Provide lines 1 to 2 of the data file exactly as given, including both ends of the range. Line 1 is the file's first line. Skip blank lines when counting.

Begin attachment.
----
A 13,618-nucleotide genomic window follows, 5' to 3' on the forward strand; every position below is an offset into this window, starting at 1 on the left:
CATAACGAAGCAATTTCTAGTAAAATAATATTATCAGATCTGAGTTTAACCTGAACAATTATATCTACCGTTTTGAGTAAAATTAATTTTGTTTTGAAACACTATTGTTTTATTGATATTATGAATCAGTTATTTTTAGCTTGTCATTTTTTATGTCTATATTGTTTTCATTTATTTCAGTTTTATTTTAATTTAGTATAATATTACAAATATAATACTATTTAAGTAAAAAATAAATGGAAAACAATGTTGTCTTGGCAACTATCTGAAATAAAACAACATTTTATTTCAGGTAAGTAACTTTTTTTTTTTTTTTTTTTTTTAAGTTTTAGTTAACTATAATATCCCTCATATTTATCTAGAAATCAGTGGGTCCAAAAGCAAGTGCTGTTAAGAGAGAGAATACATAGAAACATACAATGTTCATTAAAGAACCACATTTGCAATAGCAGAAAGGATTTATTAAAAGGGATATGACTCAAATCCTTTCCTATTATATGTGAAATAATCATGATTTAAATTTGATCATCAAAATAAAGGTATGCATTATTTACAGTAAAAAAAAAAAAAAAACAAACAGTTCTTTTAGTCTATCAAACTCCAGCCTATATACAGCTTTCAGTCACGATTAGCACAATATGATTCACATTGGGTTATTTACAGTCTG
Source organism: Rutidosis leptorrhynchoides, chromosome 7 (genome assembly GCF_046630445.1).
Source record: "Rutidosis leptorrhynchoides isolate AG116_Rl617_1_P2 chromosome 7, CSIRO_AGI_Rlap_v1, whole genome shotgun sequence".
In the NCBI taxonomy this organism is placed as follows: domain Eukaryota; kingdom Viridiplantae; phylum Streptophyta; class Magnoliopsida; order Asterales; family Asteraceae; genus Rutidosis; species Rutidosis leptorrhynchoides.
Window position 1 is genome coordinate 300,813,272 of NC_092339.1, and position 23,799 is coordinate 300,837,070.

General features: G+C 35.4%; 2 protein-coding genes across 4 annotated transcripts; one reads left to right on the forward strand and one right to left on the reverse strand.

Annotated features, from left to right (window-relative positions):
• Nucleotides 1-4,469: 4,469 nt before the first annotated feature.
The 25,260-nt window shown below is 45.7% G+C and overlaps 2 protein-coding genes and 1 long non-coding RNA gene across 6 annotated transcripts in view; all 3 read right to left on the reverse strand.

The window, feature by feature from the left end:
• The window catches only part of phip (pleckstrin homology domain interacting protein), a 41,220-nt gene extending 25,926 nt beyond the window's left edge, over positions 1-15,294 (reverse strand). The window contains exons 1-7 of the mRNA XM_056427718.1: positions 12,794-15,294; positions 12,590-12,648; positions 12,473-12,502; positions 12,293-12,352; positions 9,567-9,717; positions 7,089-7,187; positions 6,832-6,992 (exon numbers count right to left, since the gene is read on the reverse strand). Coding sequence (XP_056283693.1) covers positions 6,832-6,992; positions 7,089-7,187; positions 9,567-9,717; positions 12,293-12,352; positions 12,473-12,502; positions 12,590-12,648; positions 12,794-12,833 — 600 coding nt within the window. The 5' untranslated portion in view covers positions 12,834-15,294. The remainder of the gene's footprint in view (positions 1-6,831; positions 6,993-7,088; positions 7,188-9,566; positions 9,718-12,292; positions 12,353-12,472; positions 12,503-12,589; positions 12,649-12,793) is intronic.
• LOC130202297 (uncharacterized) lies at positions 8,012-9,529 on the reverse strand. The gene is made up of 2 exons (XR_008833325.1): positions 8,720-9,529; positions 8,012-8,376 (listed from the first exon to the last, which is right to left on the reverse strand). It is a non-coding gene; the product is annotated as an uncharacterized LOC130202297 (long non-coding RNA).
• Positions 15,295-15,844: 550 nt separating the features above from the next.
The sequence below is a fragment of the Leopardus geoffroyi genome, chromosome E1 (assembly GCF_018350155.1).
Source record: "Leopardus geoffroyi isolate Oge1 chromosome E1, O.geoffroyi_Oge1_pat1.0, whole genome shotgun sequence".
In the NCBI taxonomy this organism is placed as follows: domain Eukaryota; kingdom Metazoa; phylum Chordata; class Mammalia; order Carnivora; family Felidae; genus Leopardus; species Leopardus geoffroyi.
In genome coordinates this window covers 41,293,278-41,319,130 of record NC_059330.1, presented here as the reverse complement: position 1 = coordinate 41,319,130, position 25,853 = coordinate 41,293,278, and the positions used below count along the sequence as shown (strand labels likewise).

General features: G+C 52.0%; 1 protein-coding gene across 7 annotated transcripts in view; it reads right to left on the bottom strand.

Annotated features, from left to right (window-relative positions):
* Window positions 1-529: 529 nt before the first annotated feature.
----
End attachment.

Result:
A 13,618-nucleotide genomic window follows, 5' to 3' on the forward strand; every position below is an offset into this window, starting at 1 on the left:
CATAACGAAGCAATTTCTAGTAAAATAATATTATCAGATCTGAGTTTAACCTGAACAATTATATCTACCGTTTTGAGTAAAATTAATTTTGTTTTGAAACACTATTGTTTTATTGATATTATGAATCAGTTATTTTTAGCTTGTCATTTTTTATGTCTATATTGTTTTCATTTATTTCAGTTTTATTTTAATTTAGTATAATATTACAAATATAATACTATTTAAGTAAAAAATAAATGGAAAACAATGTTGTCTTGGCAACTATCTGAAATAAAACAACATTTTATTTCAGGTAAGTAACTTTTTTTTTTTTTTTTTTTTTTAAGTTTTAGTTAACTATAATATCCCTCATATTTATCTAGAAATCAGTGGGTCCAAAAGCAAGTGCTGTTAAGAGAGAGAATACATAGAAACATACAATGTTCATTAAAGAACCACATTTGCAATAGCAGAAAGGATTTATTAAAAGGGATATGACTCAAATCCTTTCCTATTATATGTGAAATAATCATGATTTAAATTTGATCATCAAAATAAAGGTATGCATTATTTACAGTAAAAAAAAAAAAAAAACAAACAGTTCTTTTAGTCTATCAAACTCCAGCCTATATACAGCTTTCAGTCACGATTAGCACAATATGATTCACATTGGGTTATTTACAGTCTG